There is no reason for China not to trust Kim Jong-un. It seems to be in his best interest to work well with China vis-à-vis his dealings with President Trump. From this perspective, there should be no major surprises in the forthcoming meeting between the leaders of the two Koreas. However, there is no guarantee that Kim would always work toward the best interests of China. It remains to be seen how Kim will play his hands in his meeting with President Trump without jeopardizing China’s vital interests.

The summit meeting between Kim Jong-un and Moon Jae-in represents one of the most significant diplomatic events of the decade. While the meeting promises to mend fences between the two Koreas, thereby enhancing peace and stability of the Korean Peninsula, China will watch it with deep apprehension because of the prospect of strategic realignments in Northeast Asia.

China’s grand strategy toward the Korean Peninsula is shaped by geography and politics. No great power wants to see other great powers establishing a presence nearby. This is why they all prefer to establish regional primacy in their own parts of the world. In this context, the Korean Peninsula has been at the frontline of China’s geopolitics for many centuries. China has intervened repeatedly on the Korean Peninsula, waging war to prevent other great powers from establishing themselves there. It began with the Ming Dynasty’s 1592-98 military intervention to repel Japanese warlord Toyotomi Hideyoshi’s invasion of Korea. Then, during the 1894-95 Sino-Japanese War, the Qing Dynasty fought Japan again, trying to foil its plan to control Korea. The most recent Chinese intervention came in 1950, when Mao Zedong pitted his peasant army against the advancement of the U.S. military.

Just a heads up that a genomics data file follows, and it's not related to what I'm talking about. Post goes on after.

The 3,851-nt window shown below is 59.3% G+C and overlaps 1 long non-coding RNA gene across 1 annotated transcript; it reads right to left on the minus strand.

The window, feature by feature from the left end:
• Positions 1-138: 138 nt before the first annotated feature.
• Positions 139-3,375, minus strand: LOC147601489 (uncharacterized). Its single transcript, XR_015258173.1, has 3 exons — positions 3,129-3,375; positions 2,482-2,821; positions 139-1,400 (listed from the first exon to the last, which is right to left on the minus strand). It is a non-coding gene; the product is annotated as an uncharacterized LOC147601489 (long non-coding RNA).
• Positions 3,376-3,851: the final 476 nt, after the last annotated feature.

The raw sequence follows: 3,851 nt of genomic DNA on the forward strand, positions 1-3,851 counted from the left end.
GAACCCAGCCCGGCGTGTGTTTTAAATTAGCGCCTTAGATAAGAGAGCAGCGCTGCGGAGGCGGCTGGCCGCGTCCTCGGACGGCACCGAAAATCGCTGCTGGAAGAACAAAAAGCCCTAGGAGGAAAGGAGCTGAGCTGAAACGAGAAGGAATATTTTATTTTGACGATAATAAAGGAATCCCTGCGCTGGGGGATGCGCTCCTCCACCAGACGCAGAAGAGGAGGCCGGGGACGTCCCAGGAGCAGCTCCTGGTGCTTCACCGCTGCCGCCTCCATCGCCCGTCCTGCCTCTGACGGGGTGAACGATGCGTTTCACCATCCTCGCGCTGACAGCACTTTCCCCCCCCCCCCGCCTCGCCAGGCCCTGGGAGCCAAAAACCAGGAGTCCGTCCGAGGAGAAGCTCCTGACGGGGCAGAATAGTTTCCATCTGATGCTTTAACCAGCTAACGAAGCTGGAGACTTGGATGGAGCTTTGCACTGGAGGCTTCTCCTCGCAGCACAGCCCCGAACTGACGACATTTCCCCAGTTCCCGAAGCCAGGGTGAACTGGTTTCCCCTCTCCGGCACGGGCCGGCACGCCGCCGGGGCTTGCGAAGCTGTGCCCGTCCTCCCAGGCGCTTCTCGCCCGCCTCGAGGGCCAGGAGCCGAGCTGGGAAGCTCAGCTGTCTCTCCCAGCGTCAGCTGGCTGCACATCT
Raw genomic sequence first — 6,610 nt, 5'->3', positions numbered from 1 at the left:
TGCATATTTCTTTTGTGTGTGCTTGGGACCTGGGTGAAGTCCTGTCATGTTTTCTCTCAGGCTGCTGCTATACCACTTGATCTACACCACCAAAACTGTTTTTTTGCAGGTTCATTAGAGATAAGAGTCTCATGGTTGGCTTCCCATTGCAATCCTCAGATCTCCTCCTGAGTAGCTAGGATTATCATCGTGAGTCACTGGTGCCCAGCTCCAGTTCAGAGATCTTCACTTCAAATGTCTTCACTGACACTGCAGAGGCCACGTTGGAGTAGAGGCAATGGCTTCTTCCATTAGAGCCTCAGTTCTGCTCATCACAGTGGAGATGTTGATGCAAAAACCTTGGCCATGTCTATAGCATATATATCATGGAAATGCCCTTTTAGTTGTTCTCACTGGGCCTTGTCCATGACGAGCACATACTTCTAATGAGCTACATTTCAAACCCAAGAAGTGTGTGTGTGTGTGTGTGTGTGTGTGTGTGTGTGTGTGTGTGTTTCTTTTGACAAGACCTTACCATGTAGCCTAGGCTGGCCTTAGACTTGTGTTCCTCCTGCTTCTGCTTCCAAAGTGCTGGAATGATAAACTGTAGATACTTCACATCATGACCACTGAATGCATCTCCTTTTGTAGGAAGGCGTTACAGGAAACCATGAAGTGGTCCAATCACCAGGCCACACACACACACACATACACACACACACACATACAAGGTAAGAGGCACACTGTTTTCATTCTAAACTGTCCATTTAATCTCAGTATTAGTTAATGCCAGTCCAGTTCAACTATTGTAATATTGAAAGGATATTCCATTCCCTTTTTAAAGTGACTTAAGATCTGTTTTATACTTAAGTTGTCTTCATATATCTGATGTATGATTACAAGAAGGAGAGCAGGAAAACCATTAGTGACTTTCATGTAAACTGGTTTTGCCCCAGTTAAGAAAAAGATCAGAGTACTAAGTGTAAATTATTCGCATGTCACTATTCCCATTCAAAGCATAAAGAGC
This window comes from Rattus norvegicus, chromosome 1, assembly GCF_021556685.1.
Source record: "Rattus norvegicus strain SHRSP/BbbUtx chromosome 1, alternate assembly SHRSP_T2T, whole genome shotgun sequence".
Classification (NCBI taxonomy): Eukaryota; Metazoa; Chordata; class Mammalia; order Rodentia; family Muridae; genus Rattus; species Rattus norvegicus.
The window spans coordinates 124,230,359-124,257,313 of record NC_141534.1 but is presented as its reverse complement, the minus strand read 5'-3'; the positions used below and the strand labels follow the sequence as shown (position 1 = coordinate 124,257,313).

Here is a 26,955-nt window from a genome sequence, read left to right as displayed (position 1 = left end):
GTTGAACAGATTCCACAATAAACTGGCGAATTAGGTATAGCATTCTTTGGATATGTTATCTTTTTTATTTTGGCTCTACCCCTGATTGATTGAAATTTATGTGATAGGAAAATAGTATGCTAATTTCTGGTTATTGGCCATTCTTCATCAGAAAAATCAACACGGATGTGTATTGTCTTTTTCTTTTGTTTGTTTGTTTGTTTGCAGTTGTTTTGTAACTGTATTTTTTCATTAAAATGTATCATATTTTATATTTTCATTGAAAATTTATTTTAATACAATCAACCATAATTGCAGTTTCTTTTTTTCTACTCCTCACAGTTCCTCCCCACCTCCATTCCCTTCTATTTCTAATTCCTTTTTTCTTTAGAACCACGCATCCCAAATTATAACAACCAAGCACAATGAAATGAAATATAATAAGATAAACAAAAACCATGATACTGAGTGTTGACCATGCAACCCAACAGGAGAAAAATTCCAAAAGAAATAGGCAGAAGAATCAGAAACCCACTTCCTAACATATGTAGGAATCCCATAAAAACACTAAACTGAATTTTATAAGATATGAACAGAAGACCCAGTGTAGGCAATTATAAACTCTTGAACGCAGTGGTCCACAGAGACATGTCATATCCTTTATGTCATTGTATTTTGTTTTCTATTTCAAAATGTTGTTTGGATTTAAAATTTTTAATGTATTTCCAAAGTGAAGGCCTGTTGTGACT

The divided Korea resulting from the Korean War to this day offers China a security buffer. Although fraught with tension, North Korea’s special relationship with China allows Beijing to keep the U.S. safely away from China’s borders. North Korea’s role as buffer explains why it can challenge China’s foreign policy interests repeatedly without facing punishment from Beijing.

Now, a potential rapprochement between the two Koreas may end China’s strategic comfort. If Kim is willing to give up nuclear weapons and if both Koreas can achieve real, or even full, reconciliation, North Korea’s special relationship with Beijing will come to an end. This is not to mention the prospect that North Korea may also be able to normalize relations with the United States after the Kim-Trump meeting. Particularly worrisome to China is the possibility that the U.S. military might remain on the Korean Peninsula even after such a rapprochement. Indeed, Kim recently indicated that he would not tie his promised denuclearization to a demand that the U.S. military withdraw.

Great powers need spheres of influence to have greater security certainty. Uncertainty in an anarchic international order amplifies a great power’s insecurity and anxiety. The prospect of North Korea’s drifting away from China presents a clear strategic problem for Beijing.